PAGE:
- It is okay to assume Linux and Unix are “first class citizens”. While we want to support all OSes, Windows instructions and considerations can be secondary.
- Include a step that explains how to verify you are running from source directly.
- It is okay to point to a INSTALL.md file if the installation steps are relatively lengthy, which should reside in the root folder.
- A single header labeled “Contributing” should appear as an h2
- This should be the same copy: “Contributions to this project are welcome, encouraged, and compensated. For more details, see CONTRIBUTING.md”
- If CONTRIBUTING.md does not exist in the project, it should link to https://push.fish/contributing
- Additional headings as appropriate will typically exist after the above and below the subsequent areas.
- These areas should cover anything else appropriate or helpful to introduce a project to a new user.
- A single header labeled “License” should appear as an h2
- Assuming a standard license, this should be the same two sentences: “This project is X licensed. For the full license, see [LICENSE].”
- “We take security seriously. Please contact [email protected] regarding any security issues.
- A single header labeled “Contact” should appear as an h2
- This should be the same or similar copy: “The primary contact for this project is @XXX ([email protected])”
Additional Info and Links
- References to any additional documentation, such as generated API docs.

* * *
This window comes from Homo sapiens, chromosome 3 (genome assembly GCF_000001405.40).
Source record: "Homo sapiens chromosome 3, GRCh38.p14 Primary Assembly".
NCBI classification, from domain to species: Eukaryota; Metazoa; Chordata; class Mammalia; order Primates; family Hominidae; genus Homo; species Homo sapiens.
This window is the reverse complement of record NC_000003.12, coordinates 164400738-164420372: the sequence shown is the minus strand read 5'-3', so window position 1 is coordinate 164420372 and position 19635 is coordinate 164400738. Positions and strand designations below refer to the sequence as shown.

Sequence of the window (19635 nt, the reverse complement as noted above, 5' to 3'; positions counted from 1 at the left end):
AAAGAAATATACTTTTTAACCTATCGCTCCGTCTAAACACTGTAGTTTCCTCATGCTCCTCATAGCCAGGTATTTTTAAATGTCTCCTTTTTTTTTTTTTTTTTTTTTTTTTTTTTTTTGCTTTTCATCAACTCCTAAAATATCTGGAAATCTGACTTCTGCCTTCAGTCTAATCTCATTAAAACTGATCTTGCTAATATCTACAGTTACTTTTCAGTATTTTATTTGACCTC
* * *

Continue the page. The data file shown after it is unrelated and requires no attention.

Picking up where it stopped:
This document explains anything a visitor would need to know to contribute to the project.
This document should cover the following:
- First, it should contain a single sentence: “This project follows the global contributing standards for all PushFish projects, to read those go < here >”.
- A “Code Overview” section explaining some basic design choices and how to begin stepping through the code. An example would be explaining that application.py is the primary entry point for the API server code, and how the various PushFish components work together.
- A “Testing” section, explaining how to run tests, and that tests are necessary.
- Information on how to submit pull requests, and what to expect afterwards. (e.g. a link to our branching doc, commands to run before submitting PR, tests must pass, changelog entry, etc). If you find this gets repetitive, it may be best to link to a global doc.
- Anything else a new visitor to a repository should know about contributing to that specific repository (linting, generating documentation, etc).
Every repository should have a LICENSE file stating the license. The default license we use is BSD, and we license all code as BSD whenever possible.
Some code may use external libraries that prevent BSD licensing. If adding a license to a project for the first time that uses 3rd-party code, please ensure it is okay to actually BSD license it.
A template for issues should exist to guide users in correctly filing them.
Style and Formatting Notes
- Rely on autowrap instead of manually breaking up paragraphs with carriage return.